·         Accessionsà (also) From Lesson #14
Spouse’s Elective Shareà From Lesson #16
·         Introduction
·         Elective Shares
·         Other Benefits Conferred on Spouse
·         Making the Election
·         Disinheritance of a Spouse
Trustsà From Lesson #17/Handout
·         Introduction to Trusts
o        Terms and Definitions
o        A Trust is an Instrument..
o        The Two Halves of Ownership
o        Fiduciary Relationship/Nature of a Trust
o        More About Trust Property
o        More About Trust Parties
o        Rights and Duties Created by a Trust
o        Requirement of Corpus
o        Death of a Trustee
·         Creating Express Trusts
o        Requirements of a valid private trust
o        “Express Trusts”
o        Methods of Trust Creation
o        Expression of Trust Intent
o        Executors and Trustees
o        Agents and Trustees
o        Guardians and Trustees
o        Termination or Modification of a Trust
o        Trustee à Prudent Investor Ruleà L. #25
·         Revocable Trusts and Spendthrift Provisionsà L. # 18
o        Revocable Trusts
§         Testamentary v. Inter Vivos Trusts
o        Pourover Estatesà From Lesson #23
o        Spendthrift Provisions and Trusts
§         Spendthrift Provisions
§         Spendthrift Trusts
§         Exceptionsà From Lesson #21
·         Discretionary and Support Trustsà From Lesson #19
o        Discretionary Trusts
§         Introduction
§         Administrative Discretion
§         Fiduciary Discretion
§         Continuum of Discretionary Trusts
§         Abuse of Discretion
§         Inalienability
o        Support Trusts
o        Tax Classifications
·         Constructive and Resulting Trustsà From Lesson #27
·         Powers of Appointmentà From Lesson #20
·         Offshore Asset Protection Trusts (OAPTs)à L. #21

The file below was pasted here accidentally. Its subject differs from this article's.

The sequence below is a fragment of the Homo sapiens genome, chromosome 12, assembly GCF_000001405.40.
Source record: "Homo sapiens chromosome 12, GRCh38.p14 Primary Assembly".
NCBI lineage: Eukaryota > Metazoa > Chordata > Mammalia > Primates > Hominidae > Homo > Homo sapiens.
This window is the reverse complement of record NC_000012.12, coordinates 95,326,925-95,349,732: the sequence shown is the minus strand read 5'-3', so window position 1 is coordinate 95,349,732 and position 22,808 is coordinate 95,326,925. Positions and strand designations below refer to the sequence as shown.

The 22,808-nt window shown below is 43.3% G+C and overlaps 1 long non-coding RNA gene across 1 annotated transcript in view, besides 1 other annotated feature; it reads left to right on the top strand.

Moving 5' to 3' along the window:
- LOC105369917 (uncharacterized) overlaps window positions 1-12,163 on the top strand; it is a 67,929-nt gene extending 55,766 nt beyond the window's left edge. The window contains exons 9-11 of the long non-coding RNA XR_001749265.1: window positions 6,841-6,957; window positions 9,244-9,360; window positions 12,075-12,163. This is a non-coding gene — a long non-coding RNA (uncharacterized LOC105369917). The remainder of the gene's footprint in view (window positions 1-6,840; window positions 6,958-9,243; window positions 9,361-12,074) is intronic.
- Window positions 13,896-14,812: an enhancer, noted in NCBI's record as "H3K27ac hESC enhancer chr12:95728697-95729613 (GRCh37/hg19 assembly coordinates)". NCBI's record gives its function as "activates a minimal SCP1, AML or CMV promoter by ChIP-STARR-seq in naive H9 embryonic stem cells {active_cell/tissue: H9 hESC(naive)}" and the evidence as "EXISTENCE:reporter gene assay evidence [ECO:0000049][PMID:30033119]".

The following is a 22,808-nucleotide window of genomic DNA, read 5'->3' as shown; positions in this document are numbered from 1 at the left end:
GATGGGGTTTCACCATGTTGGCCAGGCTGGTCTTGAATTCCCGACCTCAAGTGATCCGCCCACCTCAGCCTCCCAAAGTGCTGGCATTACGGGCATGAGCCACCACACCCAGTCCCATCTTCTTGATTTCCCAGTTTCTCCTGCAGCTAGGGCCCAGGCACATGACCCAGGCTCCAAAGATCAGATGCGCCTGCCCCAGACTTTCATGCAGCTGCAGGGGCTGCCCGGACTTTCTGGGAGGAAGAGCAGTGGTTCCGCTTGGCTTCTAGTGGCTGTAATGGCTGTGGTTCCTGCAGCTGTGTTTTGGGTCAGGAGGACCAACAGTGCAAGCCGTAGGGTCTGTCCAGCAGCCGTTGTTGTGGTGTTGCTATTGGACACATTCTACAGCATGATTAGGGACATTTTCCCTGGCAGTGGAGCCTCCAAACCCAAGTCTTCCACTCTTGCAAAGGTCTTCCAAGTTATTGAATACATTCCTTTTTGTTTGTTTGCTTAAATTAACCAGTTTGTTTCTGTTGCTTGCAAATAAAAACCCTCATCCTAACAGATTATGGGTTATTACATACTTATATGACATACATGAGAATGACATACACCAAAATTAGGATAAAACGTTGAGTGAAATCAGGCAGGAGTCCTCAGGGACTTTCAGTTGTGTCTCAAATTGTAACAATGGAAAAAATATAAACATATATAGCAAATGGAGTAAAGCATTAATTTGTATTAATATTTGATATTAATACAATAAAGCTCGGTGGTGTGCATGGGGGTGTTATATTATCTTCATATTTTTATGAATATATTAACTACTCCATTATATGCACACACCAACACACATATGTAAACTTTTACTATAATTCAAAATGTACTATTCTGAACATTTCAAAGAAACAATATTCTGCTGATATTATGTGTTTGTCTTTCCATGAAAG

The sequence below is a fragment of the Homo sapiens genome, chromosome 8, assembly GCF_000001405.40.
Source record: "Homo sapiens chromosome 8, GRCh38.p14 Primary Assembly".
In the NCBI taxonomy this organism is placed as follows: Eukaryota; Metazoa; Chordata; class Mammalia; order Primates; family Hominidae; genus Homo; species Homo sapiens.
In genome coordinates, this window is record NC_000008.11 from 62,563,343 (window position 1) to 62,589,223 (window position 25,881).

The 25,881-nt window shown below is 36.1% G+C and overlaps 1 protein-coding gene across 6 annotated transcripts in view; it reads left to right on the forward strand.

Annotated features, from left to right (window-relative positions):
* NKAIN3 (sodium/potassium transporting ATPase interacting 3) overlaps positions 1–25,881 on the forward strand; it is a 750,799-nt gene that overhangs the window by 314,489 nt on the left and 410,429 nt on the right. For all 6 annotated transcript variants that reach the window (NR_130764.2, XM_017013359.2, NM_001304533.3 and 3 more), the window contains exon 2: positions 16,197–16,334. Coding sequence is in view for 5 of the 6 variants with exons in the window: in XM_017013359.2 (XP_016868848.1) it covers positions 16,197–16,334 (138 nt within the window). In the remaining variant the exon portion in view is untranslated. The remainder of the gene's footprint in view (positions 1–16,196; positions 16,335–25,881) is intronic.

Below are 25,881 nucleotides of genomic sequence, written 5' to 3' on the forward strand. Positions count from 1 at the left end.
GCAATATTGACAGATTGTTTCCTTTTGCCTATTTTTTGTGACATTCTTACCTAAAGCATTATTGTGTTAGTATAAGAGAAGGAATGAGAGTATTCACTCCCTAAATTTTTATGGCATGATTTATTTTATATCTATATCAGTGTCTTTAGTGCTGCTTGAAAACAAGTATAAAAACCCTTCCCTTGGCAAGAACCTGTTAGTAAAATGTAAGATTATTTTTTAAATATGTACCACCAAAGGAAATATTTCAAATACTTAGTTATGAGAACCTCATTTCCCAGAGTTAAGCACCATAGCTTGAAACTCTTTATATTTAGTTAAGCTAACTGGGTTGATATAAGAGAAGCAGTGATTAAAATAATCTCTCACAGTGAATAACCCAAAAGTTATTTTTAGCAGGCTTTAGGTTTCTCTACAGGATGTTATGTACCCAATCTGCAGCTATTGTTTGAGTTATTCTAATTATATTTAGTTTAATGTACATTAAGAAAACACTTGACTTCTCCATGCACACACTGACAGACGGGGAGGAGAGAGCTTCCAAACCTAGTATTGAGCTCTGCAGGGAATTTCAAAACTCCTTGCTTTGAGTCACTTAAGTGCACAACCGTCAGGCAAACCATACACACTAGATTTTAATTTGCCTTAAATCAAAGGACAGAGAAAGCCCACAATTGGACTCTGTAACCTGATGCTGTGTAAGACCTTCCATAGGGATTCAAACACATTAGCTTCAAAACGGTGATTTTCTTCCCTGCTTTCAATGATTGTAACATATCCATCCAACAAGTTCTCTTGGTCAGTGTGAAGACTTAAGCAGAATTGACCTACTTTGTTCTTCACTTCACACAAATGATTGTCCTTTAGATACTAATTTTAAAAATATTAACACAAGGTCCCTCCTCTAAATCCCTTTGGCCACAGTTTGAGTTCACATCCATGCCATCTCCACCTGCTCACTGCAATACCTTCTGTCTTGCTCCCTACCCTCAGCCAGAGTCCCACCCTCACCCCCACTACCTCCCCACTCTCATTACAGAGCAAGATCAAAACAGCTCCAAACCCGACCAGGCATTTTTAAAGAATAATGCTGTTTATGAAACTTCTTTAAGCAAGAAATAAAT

Reformation of Documentsà From Lesson #22
·         Introduction
·         Mistake and Ambiguity
Anti-Lapseà From Lesson #24
·         Introduction
·         Anti-Lapse Statutes Generally
·         Class Gifts and Anti-Lapse
·         Anti-Lapse and Trusts
Minorsà From Lesson #28
·         Introduction
·         The UTMA
·         The UTCAà N.B., Not on Exam!
End. (Twenty-eight Lessons Total.)
Introduction to Wills
o        Wills (and Trusts) have changed dramatically over the last 40 years or so
o        This class deals with “tradition notions” of Wills and Trusts
o        Concerned with arranging of gratuitous transfers of wealth (i.e. not selling)
o        Not just about intestate ( transmissions, but also testate conveyances
o        Theme à passing property without consideration
Probate Process
o        From Lesson #1
o        Generally
o        Over the past 50 years, there has been a major move to avoid probate
§         Many people feel that it is undesirable and does not operate in the best interest of the surviving beneficiaries/heirs, or the public
o        Searcy:
§         Taxes à People think that avoiding probate means less taxes. à FALSE!
§         Costs of Distribution à People think that it costs more to distribute an estate through probate à FALSE
§         So then, why avoid it? See below!
o        Functions of Probate
o        Collect assets